Differences in the raw material preferences in Polgár-Csoszhalom, northeast Hungary
Author – Faragó, Norbert, Eötvös Lor nd University, Budapest, Hungary (Presenting author)
Chipped stones played an important role in the sustenance of human life not just in the Palaeolithic, but in the Neolithic period also. The raw material preferences and choices became more indicative as more complex settlements and societies emerged. Chipped stones in different contexts teach us to take into consideration the many aspects of the prehistoric worldview. The case of the Late Neolithic site Polg r-Csőszhalom reflects well these combined phenomena, where two different habitation units (tell and horizontal settlement), two different geographical regions (Central Europe and the Balkans), two different scenes of life (ritual and profane) met and mixed with each other. Although these categories were more plastic and permeable for the prehistoric people, it is worth trying to investigate separately the several situations, where chipped stones played their role. Through these analyses it became clear that, generally, the local raw material is more related to the part of the settlement presumed to be related to daily, while the tell is more oriented toward to distant sources. In other situations the stone itself became a medium and bears a significance, no matter which type it is made of. In some cases, the raw material choice and the technology used may have been forced by practical reasons, without any other motives behind it.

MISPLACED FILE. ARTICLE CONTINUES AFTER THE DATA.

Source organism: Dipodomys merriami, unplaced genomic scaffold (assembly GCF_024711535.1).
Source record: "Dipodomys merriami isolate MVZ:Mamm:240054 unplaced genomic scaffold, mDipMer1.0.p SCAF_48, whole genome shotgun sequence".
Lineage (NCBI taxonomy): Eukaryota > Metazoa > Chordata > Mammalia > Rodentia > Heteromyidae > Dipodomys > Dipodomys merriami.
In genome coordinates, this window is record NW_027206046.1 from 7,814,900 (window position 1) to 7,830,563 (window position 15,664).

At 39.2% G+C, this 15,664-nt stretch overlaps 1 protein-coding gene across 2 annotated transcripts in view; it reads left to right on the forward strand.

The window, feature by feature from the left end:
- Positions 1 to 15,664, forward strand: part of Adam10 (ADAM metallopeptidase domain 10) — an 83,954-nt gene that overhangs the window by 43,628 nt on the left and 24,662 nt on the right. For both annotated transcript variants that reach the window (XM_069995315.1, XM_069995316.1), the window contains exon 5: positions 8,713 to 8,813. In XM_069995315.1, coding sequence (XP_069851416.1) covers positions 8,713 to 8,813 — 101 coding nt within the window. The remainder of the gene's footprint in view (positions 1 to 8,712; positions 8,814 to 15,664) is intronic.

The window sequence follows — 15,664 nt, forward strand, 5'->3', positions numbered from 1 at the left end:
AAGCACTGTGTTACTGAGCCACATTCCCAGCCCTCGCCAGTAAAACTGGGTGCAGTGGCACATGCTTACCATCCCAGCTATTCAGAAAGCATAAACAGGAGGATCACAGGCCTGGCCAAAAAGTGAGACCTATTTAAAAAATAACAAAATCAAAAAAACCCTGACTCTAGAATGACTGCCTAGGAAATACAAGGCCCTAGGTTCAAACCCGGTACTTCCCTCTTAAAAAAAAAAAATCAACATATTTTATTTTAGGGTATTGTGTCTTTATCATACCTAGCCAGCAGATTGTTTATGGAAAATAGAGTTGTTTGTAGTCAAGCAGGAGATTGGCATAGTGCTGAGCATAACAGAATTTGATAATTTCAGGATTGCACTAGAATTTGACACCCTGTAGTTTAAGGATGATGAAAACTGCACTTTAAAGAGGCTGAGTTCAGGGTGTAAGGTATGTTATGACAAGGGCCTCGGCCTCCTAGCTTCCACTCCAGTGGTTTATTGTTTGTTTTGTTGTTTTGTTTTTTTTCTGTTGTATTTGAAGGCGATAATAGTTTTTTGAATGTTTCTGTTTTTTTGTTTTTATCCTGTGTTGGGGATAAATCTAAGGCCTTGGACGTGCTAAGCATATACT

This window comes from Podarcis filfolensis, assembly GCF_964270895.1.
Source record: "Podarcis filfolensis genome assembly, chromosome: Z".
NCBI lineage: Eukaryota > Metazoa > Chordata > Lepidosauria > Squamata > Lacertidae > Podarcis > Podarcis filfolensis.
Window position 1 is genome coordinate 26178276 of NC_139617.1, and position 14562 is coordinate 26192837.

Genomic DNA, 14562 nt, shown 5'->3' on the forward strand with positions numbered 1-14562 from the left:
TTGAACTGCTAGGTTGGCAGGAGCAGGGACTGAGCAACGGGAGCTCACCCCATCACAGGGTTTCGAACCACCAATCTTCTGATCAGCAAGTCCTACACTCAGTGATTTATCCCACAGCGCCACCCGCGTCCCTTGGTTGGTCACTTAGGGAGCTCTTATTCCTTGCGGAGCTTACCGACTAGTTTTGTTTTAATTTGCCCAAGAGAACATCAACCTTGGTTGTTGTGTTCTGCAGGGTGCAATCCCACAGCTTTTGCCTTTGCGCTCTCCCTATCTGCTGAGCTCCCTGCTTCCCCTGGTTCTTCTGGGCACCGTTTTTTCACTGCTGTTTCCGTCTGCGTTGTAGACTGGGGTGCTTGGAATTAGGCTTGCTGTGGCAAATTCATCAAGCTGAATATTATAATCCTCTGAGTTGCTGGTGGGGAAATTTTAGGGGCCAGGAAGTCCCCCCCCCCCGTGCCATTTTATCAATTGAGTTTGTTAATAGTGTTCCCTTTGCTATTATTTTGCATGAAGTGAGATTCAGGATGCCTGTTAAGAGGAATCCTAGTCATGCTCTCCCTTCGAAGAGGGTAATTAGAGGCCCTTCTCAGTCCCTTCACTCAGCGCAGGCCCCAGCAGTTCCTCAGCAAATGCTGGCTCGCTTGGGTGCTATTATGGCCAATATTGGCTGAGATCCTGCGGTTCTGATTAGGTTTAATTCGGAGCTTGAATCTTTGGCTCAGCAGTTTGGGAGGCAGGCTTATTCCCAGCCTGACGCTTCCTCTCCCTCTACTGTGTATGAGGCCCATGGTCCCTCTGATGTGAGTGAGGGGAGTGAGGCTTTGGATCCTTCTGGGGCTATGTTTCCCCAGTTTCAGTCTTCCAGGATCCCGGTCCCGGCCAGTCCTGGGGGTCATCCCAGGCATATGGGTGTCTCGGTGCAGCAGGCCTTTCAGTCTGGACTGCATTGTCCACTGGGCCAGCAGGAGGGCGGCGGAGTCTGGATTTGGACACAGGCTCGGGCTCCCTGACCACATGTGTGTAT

Lithic procurement as a social phenomenon in the Stone and Bronze Age in southern Norway
https://youtu.be/fm7wjwBNTY8 Author – Astrid, Nyland, Oslo, Norway (Presenting author)
Quarrying and other types of direct lithic raw material procurement can be perceived as a total social phenomenon. Based on analyses of 21 extraction sites, I have undertaken a chaîne opératoire analysis of the practices involved in direct lithic procurement in the Stone, Bronze and Early Iron Ages in southern Norway. My method is one of contextualisation and comparison of material found at quarries and related workshops and settlement sites, estimations of scale and duration of quarrying, and, to some degree, the rock’s distribution. With this, I demonstrate and interpret spatial and temporal variation in procurement practices. That is, some practices involved in lithic procurement were common cross-regionally, while others defined regions and/or time periods. In some situations, it seems to have mattered more how, from whom or where, you obtained your rock, than the type or the quality of the rock itself. Suggesting also an index of the intensity of quarrying, the different modes of lithic procurements demonstrate the variations of the role the various lithic extraction sites must have played in the prehistoric societies. Some extraction sites even became nodal points in the landscape, entangled in social and symbolic structures. Thus, when contextualised, quarry studies have the potential to provide insight into developing social relations and social-political strategies.